10. (Cross posting from StackOverflow.) I'm facing the bizarre situation that the same program on the same machine doing a Round() of the same floating point value does not always give the same result. At first I thought it has to be glitch because of a bit flip or something, but it keeps on coming back. Now it started to happen on a completely different machine as well. Bad results come up rather rarely, in the order of once a week. When they do, it seems they keep happening until the program is restarted. That might be a coincidence, however. So far, I've been unable to reproduce it at will. This is all happening on the main thread, by the way. A check I consider adding is whether Round keeps pointing to the same memory address. Any other ideas? 2020-12-28 08:30:19.411 DBGrid1.Fields[17].AsString: 0,239999994635582 2020-12-28 08:30:19.411 FloatToStr(DBGrid1.Fields[17].AsFloat): 0,239999994635582 2020-12-28 08:30:19.411 FloatToStr(1000 * DBGrid1.Fields[17].AsFloat): 239,999994635582 2020-12-28 08:30:19.411 IntToStr(Round(1000 * DBGrid1.Fields[17].AsFloat)): 239 2020-12-28 08:30:19.411 FloatToStr(DBGrid1.Fields[17].AsSingle): 0,239999994635582 2020-12-28 08:30:19.411 FloatToStr(1000 * DBGrid1.Fields[17].AsSingle): 239,999994635582 2020-12-28 08:30:19.411 IntToStr(Round(1000 * DBGrid1.Fields[17].AsSingle)): 239 2020-12-28 08:30:19.411 FloatToStr(DBGrid1.Fields[17].AsExtended): 0,239999994635582 2020-12-28 08:30:19.412 FloatToStr(1000 * DBGrid1.Fields[17].AsExtended): 239,999994635582 2020-12-28 08:30:19.412 IntToStr(Round(1000 * DBGrid1.Fields[17].AsExtended)): 239 2020-12-28 08:30:19.412 CurrToStr(DBGrid1.Fields[17].AsCurrency): 0,2399 2020-12-28 08:30:19.412 CurrToStr(1000 * DBGrid1.Fields[17].AsCurrency): 239,9 2020-12-28 08:30:19.412 IntToStr(Round(1000 * DBGrid1.Fields[17].AsCurrency)): 239 2020-12-28 08:30:19.412 FloatToStr(Query1.FieldByName('FIELD').AsFloat): 0,239999994635582 2020-12-28 08:30:19.412 FloatToStr(1000 * Query1.FieldByName('FIELD').AsFloat): 239,999994635582 2020-12-28 08:30:19.412 IntToStr(Round(1000 * Query1.FieldByName('FIELD').AsFloat)): 239 2020-12-28 08:30:19.412 FloatToStr(Query1.FieldByName('FIELD').AsSingle): 0,239999994635582 2020-12-28 08:30:19.412 FloatToStr(1000 * Query1.FieldByName('FIELD').AsSingle): 239,999994635582 2020-12-28 08:30:19.413 IntToStr(Round(1000 * Query1.FieldByName('FIELD').AsSingle)): 239 2020-12-28 08:30:19.413 FloatToStr(Query1.FieldByName('FIELD').AsExtended): 0,239999994635582 2020-12-28 08:30:19.413 FloatToStr(1000 * Query1.FieldByName('FIELD').AsExtended): 239,999994635582 2020-12-28 08:30:19.413 IntToStr(Round(1000 * Query1.FieldByName('FIELD').AsExtended)): 239 2020-12-28 08:30:19.413 CurrToStr(Query1.FieldByName('FIELD').AsCurrency): 0,2399 2020-12-28 08:30:19.413 CurrToStr(1000 * Query1.FieldByName('FIELD').AsCurrency): 239,9 2020-12-28 08:30:19.413 IntToStr(Round(1000 * Query1.FieldByName('FIELD').AsCurrency)): 239 2020-12-28 08:30:19.413 CurrToStr(Query1.FieldByName('FIELD').AsCurrency): 0,2399 2020-12-28 08:30:19.413 CurrToStr(1000 * Query1.FieldByName('FIELD').AsCurrency): 239,9 2020-12-28 08:30:19.413 IntToStr(Round(1000 * Query1.FieldByName('FIELD').AsCurrency)): 239 2020-12-28 08:30:19.414 BinToHex(DBGrid1.Fields[17].AsFloat): 00000000008FC2F5FC3F 2020-12-28 08:40:46.461 DBGrid1.Fields[17].AsString: 0,239999994635582 2020-12-28 08:40:46.462 FloatToStr(DBGrid1.Fields[17].AsFloat): 0,239999994635582 2020-12-28 08:40:46.463 FloatToStr(1000 * DBGrid1.Fields[17].AsFloat): 239,999994635582 2020-12-28 08:40:46.463 IntToStr(Round(1000 * DBGrid1.Fields[17].AsFloat)): 240 2020-12-28 08:40:46.463 FloatToStr(DBGrid1.Fields[17].AsSingle): 0,239999994635582 2020-12-28 08:40:46.463 FloatToStr(1000 * DBGrid1.Fields[17].AsSingle): 239,999994635582 2020-12-28 08:40:46.463 IntToStr(Round(1000 * DBGrid1.Fields[17].AsSingle)): 240 2020-12-28 08:40:46.463 FloatToStr(DBGrid1.Fields[17].AsExtended): 0,239999994635582 2020-12-28 08:40:46.463 FloatToStr(1000 * DBGrid1.Fields[17].AsExtended): 239,999994635582 2020-12-28 08:40:46.463 IntToStr(Round(1000 * DBGrid1.Fields[17].AsExtended)): 240 2020-12-28 08:40:46.463 CurrToStr(DBGrid1.Fields[17].AsCurrency): 0,24 2020-12-28 08:40:46.463 CurrToStr(1000 * DBGrid1.Fields[17].AsCurrency): 240 2020-12-28 08:40:46.463 IntToStr(Round(1000 * DBGrid1.Fields[17].AsCurrency)): 240 2020-12-28 08:40:46.463 FloatToStr(Query1.FieldByName('FIELD').AsFloat): 0,239999994635582 2020-12-28 08:40:46.463 FloatToStr(1000 * Query1.FieldByName('FIELD').AsFloat): 239,999994635582 2020-12-28 08:40:46.463 IntToStr(Round(1000 * Query1.FieldByName('FIELD').AsFloat)): 240 2020-12-28 08:40:46.463 FloatToStr(Query1.FieldByName('FIELD').AsSingle): 0,239999994635582 2020-12-28 08:40:46.464 FloatToStr(1000 * Query1.FieldByName('FIELD').AsSingle): 239,999994635582 2020-12-28 08:40:46.464 IntToStr(Round(1000 * Query1.FieldByName('FIELD').AsSingle)): 240 2020-12-28 08:40:46.464 FloatToStr(Query1.FieldByName('FIELD').AsExtended): 0,239999994635582 2020-12-28 08:40:46.464 FloatToStr(1000 * Query1.FieldByName('FIELD').AsExtended): 239,999994635582 2020-12-28 08:40:46.464 IntToStr(Round(1000 * Query1.FieldByName('FIELD').AsExtended)): 240 2020-12-28 08:40:46.464 CurrToStr(Query1.FieldByName('FIELD').AsCurrency): 0,24 2020-12-28 08:40:46.464 CurrToStr(1000 * Query1.FieldByName('FIELD').AsCurrency): 240 2020-12-28 08:40:46.464 IntToStr(Round(1000 * Query1.FieldByName('FIELD').AsCurrency)): 240 2020-12-28 08:40:46.464 CurrToStr(Query1.FieldByName('FIELD').AsCurrency): 0,24 2020-12-28 08:40:46.464 CurrToStr(1000 * Query1.FieldByName('FIELD').AsCurrency): 240 2020-12-28 08:40:46.465 IntToStr(Round(1000 * Query1.FieldByName('FIELD').AsCurrency)): 240 2020-12-28 08:40:46.465 BinToHex(DBGrid1.Fields[17].AsFloat): 00000000008FC2F5FC3F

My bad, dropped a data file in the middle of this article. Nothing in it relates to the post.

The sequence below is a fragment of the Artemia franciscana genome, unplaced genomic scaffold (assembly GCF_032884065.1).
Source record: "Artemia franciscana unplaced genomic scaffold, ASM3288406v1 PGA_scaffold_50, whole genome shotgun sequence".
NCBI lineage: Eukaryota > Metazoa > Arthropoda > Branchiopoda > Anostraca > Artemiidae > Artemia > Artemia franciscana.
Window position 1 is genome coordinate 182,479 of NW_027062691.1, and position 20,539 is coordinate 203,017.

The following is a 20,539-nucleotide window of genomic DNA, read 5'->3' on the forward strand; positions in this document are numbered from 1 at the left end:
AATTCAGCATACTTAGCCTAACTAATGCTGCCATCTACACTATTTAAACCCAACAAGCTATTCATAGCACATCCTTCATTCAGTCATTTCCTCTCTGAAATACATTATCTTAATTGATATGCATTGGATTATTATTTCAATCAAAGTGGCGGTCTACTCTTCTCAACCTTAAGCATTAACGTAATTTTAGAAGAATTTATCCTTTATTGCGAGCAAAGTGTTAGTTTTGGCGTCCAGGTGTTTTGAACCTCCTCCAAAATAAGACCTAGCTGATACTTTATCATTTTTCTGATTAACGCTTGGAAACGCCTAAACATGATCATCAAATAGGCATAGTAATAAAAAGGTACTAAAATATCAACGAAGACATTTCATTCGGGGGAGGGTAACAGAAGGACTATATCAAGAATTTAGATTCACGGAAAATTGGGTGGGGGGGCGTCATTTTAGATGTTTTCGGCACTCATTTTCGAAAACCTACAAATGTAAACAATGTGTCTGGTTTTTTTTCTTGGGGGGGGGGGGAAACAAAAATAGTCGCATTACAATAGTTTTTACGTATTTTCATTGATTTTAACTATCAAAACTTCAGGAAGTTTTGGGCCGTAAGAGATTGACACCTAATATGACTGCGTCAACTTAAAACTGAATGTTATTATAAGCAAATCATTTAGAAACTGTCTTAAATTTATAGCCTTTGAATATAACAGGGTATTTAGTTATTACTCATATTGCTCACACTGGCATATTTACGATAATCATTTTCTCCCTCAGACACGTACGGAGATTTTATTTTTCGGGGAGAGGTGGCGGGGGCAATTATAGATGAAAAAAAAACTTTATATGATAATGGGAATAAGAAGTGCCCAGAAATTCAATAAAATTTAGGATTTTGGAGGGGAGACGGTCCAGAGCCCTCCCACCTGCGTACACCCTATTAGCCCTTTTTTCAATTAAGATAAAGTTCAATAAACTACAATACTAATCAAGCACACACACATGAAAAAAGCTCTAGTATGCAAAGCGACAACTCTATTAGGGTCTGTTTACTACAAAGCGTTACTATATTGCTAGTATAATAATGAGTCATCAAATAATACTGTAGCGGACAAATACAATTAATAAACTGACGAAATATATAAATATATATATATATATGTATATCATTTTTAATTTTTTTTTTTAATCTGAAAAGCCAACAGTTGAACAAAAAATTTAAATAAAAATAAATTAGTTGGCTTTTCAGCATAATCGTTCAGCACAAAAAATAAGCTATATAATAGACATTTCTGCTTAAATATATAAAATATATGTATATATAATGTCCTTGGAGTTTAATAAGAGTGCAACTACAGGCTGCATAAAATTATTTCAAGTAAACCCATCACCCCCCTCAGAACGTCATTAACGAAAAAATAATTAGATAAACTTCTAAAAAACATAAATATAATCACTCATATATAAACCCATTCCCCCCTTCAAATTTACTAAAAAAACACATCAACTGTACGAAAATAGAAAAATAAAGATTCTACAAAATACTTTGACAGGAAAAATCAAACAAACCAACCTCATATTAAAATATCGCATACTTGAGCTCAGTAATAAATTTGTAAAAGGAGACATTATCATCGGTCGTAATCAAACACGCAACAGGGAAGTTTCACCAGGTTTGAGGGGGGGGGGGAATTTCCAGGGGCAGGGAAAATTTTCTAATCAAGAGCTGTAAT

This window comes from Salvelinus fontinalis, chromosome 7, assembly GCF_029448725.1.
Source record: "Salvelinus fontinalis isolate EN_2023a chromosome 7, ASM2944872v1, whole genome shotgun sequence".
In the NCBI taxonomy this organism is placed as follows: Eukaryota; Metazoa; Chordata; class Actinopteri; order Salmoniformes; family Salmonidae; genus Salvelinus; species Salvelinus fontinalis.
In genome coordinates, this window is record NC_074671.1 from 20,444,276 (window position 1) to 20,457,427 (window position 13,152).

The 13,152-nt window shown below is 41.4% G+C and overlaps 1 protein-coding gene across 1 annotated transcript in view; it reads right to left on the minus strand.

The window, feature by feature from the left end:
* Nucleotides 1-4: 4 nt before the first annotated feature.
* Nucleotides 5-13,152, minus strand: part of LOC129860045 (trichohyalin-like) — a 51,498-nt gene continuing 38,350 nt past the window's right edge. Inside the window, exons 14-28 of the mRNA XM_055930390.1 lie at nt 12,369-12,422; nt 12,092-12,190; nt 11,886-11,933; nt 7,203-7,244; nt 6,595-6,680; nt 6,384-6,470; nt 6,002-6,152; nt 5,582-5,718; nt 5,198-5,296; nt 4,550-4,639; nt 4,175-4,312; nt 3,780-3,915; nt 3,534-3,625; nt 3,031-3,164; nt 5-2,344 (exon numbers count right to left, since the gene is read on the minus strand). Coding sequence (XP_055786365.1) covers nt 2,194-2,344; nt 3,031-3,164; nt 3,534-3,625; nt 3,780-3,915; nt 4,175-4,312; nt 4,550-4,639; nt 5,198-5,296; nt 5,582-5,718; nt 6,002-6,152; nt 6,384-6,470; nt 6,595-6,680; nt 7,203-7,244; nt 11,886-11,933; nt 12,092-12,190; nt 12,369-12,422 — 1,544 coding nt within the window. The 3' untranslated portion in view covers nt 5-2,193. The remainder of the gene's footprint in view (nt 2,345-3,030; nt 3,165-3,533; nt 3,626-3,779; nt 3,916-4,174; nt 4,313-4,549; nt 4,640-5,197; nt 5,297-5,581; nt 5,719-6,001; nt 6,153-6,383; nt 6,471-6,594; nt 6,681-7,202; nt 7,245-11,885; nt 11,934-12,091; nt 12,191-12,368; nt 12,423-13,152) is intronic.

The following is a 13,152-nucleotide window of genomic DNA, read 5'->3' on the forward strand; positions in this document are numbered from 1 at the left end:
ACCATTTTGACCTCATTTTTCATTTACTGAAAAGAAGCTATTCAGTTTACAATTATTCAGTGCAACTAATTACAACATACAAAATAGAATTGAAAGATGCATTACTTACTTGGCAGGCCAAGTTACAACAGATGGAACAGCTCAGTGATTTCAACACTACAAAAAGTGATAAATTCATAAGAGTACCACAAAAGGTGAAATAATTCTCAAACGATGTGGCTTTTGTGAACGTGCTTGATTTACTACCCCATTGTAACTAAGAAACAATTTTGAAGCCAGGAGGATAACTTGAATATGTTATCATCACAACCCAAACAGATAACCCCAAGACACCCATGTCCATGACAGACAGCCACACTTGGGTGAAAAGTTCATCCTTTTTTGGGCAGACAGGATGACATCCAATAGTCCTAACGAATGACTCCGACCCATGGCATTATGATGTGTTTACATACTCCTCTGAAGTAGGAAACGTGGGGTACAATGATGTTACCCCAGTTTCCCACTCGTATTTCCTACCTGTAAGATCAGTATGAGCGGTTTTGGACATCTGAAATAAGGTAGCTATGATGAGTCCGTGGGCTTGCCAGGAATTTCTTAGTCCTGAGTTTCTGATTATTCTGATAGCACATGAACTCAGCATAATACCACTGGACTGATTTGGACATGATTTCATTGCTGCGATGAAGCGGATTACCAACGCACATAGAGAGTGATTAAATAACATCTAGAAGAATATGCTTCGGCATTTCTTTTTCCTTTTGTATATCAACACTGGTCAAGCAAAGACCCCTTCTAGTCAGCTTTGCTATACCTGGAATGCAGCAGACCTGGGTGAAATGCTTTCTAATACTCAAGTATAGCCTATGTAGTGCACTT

11. Thijs van Dien